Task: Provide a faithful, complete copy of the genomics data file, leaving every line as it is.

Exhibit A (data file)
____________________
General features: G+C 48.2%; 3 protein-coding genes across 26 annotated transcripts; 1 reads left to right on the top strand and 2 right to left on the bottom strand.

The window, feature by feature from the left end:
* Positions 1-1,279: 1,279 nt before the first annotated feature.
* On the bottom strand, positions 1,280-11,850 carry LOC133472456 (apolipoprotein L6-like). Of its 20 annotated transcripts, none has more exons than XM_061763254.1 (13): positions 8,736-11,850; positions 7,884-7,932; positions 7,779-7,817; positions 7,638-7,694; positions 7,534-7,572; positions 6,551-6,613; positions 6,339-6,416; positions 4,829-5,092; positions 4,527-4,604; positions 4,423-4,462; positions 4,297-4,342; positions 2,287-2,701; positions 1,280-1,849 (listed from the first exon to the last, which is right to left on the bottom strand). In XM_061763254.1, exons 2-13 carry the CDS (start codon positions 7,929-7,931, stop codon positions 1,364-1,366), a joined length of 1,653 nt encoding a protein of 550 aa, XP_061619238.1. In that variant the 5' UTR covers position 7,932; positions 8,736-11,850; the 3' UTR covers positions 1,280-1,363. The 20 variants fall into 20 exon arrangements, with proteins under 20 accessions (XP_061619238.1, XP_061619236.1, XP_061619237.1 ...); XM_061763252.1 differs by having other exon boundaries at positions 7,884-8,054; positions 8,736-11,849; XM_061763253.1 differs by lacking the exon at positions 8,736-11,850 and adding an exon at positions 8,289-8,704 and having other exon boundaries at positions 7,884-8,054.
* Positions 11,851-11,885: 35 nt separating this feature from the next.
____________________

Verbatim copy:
General features: G+C 48.2%; 3 protein-coding genes across 26 annotated transcripts; 1 reads left to right on the top strand and 2 right to left on the bottom strand.

The window, feature by feature from the left end:
* Positions 1-1,279: 1,279 nt before the first annotated feature.
* On the bottom strand, positions 1,280-11,850 carry LOC133472456 (apolipoprotein L6-like). Of its 20 annotated transcripts, none has more exons than XM_061763254.1 (13): positions 8,736-11,850; positions 7,884-7,932; positions 7,779-7,817; positions 7,638-7,694; positions 7,534-7,572; positions 6,551-6,613; positions 6,339-6,416; positions 4,829-5,092; positions 4,527-4,604; positions 4,423-4,462; positions 4,297-4,342; positions 2,287-2,701; positions 1,280-1,849 (listed from the first exon to the last, which is right to left on the bottom strand). In XM_061763254.1, exons 2-13 carry the CDS (start codon positions 7,929-7,931, stop codon positions 1,364-1,366), a joined length of 1,653 nt encoding a protein of 550 aa, XP_061619238.1. In that variant the 5' UTR covers position 7,932; positions 8,736-11,850; the 3' UTR covers positions 1,280-1,363. The 20 variants fall into 20 exon arrangements, with proteins under 20 accessions (XP_061619238.1, XP_061619236.1, XP_061619237.1 ...); XM_061763252.1 differs by having other exon boundaries at positions 7,884-8,054; positions 8,736-11,849; XM_061763253.1 differs by lacking the exon at positions 8,736-11,850 and adding an exon at positions 8,289-8,704 and having other exon boundaries at positions 7,884-8,054.
* Positions 11,851-11,885: 35 nt separating this feature from the next.